Translated by William F. Hoffman; first appeared in the Spring 1991 issue of “Polish Genealogical Society Newsletter”.


According to Okolski’s description there is a red stag on a white field with forelegs raised as if for swift chase after driven animals; a crown is on its neck, and on the helm are peacock feathers. But in a book on Polish emblems I read that it should be a white stag in a red field. Lublin province uses such arms; but Petrasancta cap. 54 is a witness that in Britain, France, Italy, and Germany there flourish a great many houses who sport a stag in their arms. No one gives these arms an occasion; only Okolski adds that they were brought to Poland from Germany. I have not read what families use the arms in their seals, only of the Sobeks of Sulejow, of whom I will speak in the proper place.

Translated by William F. Hoffman; first appeared in the Spring 1991 issue of “Polish Genealogical Society Newsletter”.


A stag facing the right of the shield, without a crown on its neck. Our Ks. Petrasancta cap. 63 mentions that in Franconia the arms of the house of Hirschberk bear a stag on a silver shield; and the Duchy of Lorraine in ancient times used a stag with golden horns.

Bearers of these Arms

____ Bryszkowski, Burgrafski, ____ Dobrocieski, Dubaniewski, ____ Goisowski, Grabanowie, ____ Katski, Korczyc, ____ Orzelski, ____ Palipcki, Podkanski, Polomski, Pruszkowski, ____ Szalowski, ____ Trembecki, ____ Wiktor, Witowski, Wojakowski, ____ Zielenski.

Translated by William F. Hoffman; first appeared in the Spring 1991 issue of “Polish Genealogical Society Newsletter”.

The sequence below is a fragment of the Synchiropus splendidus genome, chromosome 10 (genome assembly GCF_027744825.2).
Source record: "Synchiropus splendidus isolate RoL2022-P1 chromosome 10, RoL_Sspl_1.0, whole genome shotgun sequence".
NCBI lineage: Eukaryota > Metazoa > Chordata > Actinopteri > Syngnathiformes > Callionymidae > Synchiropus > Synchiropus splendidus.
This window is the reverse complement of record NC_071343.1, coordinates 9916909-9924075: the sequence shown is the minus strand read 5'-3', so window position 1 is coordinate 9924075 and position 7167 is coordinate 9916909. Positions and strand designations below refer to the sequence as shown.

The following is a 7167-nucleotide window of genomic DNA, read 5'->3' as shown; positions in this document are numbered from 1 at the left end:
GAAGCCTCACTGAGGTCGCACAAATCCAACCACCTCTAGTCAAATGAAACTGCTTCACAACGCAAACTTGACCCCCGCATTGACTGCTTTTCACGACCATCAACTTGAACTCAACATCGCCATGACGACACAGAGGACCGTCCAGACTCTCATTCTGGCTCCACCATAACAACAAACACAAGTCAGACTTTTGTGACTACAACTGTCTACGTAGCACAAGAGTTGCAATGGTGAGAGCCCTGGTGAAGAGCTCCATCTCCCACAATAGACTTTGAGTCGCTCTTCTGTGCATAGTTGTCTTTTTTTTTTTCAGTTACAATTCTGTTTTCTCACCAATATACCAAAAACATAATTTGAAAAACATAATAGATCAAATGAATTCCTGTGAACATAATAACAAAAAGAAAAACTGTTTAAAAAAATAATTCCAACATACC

Neither Paprocki nor Okolski wrote about these arms. There is half a golden stag with horns and forelegs running or jumping on the right side on a field of gold; in place of the stag’s hindquarters is a moon, not fun but more like a new moon, slanted, in the middle of which is a golden star. On the helm are peacock feathers, on which are a moon and star as on the arms themselves. I saw a coat of arms as described on a banner, hung in the Franciscan Fathers’ Church in Krosno, of Joachim z Kralic Slaski, who died in 1606. The same can be seen to this day among the other arms of Regina z Kralic Oswiecimowa, mother of Stanislaw 0swiecim, founder of the 0swiecim chapel, in Krosno at the Franciscan Fathers’. Petrasancta does not have similar arms, only cap. 54 fol. 367. He describes the Maffeiuses in Rome thus, that there is a stag jumping from an azure field, but as regards the moon and star, his description is of gold and silver ones. These arms seem to be more like those of Tomasz Bacotz de Erdead, Cardinal and Archbishop of Strygon, portrayed in the chapel of the Strygon palace magnificently erected by him. Cerut. Orbis fol. 57 Reufr. lib. 14 epistol. fol 115, that is, a stag which is jumping to the right from a semi-circle or from a half-wheel, a red field, the stag and wheel silver or white. I understand from this that these are arms of the Slaskis, inasmuch as they settled in Podgorze near Hungary, and so they were brought from there to us. As regards the moon, it could be that arose by error, that the semicircle was misunderstood to be a nonfull moon, and a hub of the wheel was interpreted as a star. These same arms are those of the Palfiuses de Erdead in Hungary, a horned stag jumping forth from a hub, as I saw in a certain panegyric in Vienna published by Paulo Palfi, imperial counselor in 1646. Among us in Poland I have not seen any other houses use these except the Slaskis.